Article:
As someone who has admittedly not read many Avengers-based comic books over the years (even the recent iteration of the “New” Avengers which features Spider-Man as part of the group), this statement may be coming from a place of ignorance, but I find the involvement of the Venom symbiote in any kind of superhero group to be extraordinarily off-putting.
I understand that the Avengers are notorious for grouping together superhero personalities that don’t always seem to make sense – heck, the ultimate loner, the Incredible Hulk, was one of the original group members, and in a number of the teasers/trailers for the new Avengers movie, group discord seems to be one of the studio’s selling points. But seriously? Venom? I don’t care if it’s Flash Thompson, Eddie Brock, Mac Gagan or really anyone wearing that suit. Venom is not a superhero. And while that’s been a major theme of Rick Remender’s since they launched this Flash as Venom series last year – how do you define a hero? – I would think an assembly of Earth’s “mightiest” heroes could at least understand that anybody who relies on a symbiotic alien known for sucking the life out of its hosts does not belong in any kind of a supergroup.
What’s worse from my vantage point is that this bizarre premise isn’t even saved by Remender’s set-up. That being Flash/Venom is officially part of the team, but everyone is a little suspicious of his relationship with the symbiote. So rather than cut off Flash’s contact with the suit completely, the Avengers plan to keep the symbiote on lockdown and Flash will be able to access his powers with a simple phone call instantaneously. So he needs permission from his “parents” to get his costume, but access is still pretty seamless? Sure. That seems failsafe.
Additionally, we get the million-dollar question floated and then promptly ignored (though I’m sure it was designed to be more of a teaser to be answers in a future issue than anything else) but “who’s going to tell Spider-Man?” You know, I have problems as it is with Spider-Man as a member of the Avengers for reasons that I’ve mentioned far too many times for people to care about anymore, but you got to think that upstanding guys like Captain America and Hank Pym would have thought about Spidey’s feelings before bringing aboard an alien being that’s essentially based on destroying him for more than two decades in real-time history. It’s the little things.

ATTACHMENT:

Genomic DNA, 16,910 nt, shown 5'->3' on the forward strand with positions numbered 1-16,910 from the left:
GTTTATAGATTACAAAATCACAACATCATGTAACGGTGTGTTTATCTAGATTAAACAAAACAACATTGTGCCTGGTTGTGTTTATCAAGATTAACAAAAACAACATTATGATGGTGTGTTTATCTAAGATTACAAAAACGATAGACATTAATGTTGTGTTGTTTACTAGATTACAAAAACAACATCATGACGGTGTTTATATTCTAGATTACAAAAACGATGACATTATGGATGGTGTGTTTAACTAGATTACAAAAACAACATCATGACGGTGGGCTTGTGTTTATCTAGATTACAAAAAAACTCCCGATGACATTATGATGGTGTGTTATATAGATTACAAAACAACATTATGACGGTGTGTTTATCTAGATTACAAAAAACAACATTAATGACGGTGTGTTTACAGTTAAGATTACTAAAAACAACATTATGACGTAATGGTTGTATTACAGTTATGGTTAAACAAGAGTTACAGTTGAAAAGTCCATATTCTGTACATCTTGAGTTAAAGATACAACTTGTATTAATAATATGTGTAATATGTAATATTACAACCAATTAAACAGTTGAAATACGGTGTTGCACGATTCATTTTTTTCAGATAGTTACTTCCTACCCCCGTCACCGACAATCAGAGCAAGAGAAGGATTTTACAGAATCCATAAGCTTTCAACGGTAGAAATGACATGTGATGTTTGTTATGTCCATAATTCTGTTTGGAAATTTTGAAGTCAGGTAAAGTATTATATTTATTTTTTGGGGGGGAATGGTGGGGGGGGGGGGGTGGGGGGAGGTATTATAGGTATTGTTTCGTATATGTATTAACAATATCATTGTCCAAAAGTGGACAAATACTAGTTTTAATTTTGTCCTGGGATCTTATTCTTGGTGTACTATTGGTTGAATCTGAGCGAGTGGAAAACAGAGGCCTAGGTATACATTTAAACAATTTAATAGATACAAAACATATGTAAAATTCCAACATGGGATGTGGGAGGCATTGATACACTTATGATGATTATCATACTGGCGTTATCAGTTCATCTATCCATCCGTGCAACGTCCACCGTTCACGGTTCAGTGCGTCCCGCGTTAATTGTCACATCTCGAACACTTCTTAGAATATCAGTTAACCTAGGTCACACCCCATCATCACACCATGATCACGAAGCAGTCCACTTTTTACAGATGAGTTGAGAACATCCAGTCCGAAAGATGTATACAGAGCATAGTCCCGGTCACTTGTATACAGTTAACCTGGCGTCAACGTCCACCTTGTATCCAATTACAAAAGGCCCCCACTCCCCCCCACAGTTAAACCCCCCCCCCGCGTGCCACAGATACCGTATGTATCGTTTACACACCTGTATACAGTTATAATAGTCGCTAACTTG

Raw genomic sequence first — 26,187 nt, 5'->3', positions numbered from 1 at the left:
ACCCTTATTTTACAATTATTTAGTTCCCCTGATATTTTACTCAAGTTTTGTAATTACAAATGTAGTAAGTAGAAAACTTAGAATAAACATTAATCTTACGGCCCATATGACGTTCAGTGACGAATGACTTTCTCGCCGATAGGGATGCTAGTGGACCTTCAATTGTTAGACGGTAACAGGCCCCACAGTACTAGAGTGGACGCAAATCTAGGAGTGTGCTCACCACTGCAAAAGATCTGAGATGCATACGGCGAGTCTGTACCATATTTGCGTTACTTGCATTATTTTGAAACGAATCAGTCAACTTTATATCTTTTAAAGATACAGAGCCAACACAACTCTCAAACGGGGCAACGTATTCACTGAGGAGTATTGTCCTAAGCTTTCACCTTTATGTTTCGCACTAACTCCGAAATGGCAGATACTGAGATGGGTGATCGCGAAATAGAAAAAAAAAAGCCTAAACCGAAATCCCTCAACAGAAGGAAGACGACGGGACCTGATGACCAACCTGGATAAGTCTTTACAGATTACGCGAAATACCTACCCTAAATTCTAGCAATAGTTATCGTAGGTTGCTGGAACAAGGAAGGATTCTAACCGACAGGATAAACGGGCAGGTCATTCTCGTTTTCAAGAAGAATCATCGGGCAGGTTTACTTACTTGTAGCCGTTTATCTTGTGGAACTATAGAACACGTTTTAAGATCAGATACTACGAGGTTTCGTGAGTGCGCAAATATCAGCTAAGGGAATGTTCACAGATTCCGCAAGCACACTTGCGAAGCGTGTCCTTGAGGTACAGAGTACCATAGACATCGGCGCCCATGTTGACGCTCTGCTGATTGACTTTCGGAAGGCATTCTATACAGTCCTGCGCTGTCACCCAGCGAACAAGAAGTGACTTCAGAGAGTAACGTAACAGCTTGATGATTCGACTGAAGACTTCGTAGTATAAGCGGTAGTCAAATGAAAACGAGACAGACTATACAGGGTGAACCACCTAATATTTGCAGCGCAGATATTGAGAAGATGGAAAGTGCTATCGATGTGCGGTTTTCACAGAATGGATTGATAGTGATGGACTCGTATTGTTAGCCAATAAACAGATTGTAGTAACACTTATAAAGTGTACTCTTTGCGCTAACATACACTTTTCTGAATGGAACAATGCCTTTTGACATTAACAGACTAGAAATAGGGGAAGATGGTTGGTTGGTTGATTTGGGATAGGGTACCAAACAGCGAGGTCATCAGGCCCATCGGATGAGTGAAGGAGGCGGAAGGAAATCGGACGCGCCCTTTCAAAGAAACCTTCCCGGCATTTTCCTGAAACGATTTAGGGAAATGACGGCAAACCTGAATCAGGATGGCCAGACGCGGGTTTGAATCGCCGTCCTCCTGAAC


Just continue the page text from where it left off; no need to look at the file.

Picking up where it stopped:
Other than that, I realize that the fact that Flash/Venom is so WRONG for the Avengers is precisely why Marvel wanted to add him to the group, but I still find the “Avengers-ization” of the Marvel universe to be a lazy approach to storytelling and conflict. It appears like whenever Marvel hits a dead end with a character, one of their solutions is to throw him on one of the Avengers teams. That certainly describes how Spider-Man finally made the cut in 2005. Beyond that, I also find what Marvel is doing a cynical way to get people to buy more comic books. By co-opting essentially every major superhero/character with a little bit of popularity, Marvel is forcing people to buy more comic books every month/week in order to keep with their favorite characters. There’s no other explanation to explain how guys like Wolverine, Daredevil or the Thing could possibly be involved in a group like the Avengers. Now you can add Flash’s Venom to the list, despite the fact that it really makes no sense.
All images from Venom #15: Rick Remender, Lan Medina, Nelson DeCastro, Terry Pallot & Andres Mossa
All in all a nice review. As a Venom fan, this is my take:
While I HATE Venom on a team (thunderbolts, dark avengers, secret avengers), I think this one is bar far the best for the character to grow. From The Avengers point of view, you’re right – it is silly to bring the symbiote on board. However, in their defense they are looking more at the man in the symbiote rather than Venom. I’m mean c’mon, their the freakin avengers; if he gets out of hand I’m sure they can take him down (a lot more easily than the Hulk). From Venom’s point of view (as well as Remender’s character development), this makes perfect sense. Venom went awol and the governement did not have control anymore, so The Avengers fill that need. It also creates more tension between Flash and (one of his) addictions, the symbiote, since he cannot have it whenever he wants. For me, I think Avenger-izing Venom is a necessary evil in order for readers (who may of given up on him in the 90s) to realize he is not a one dimensional, brain eating, Spidey villain anymore.
As far as Spidey knowing who he is, I’m sure that will happen this year. While Spidey made Venom (no pun intended), my hope is that Spider-Man isn’t showing up every 5 seconds and that Venom can have adventures that don’t revolve around Spider-Man.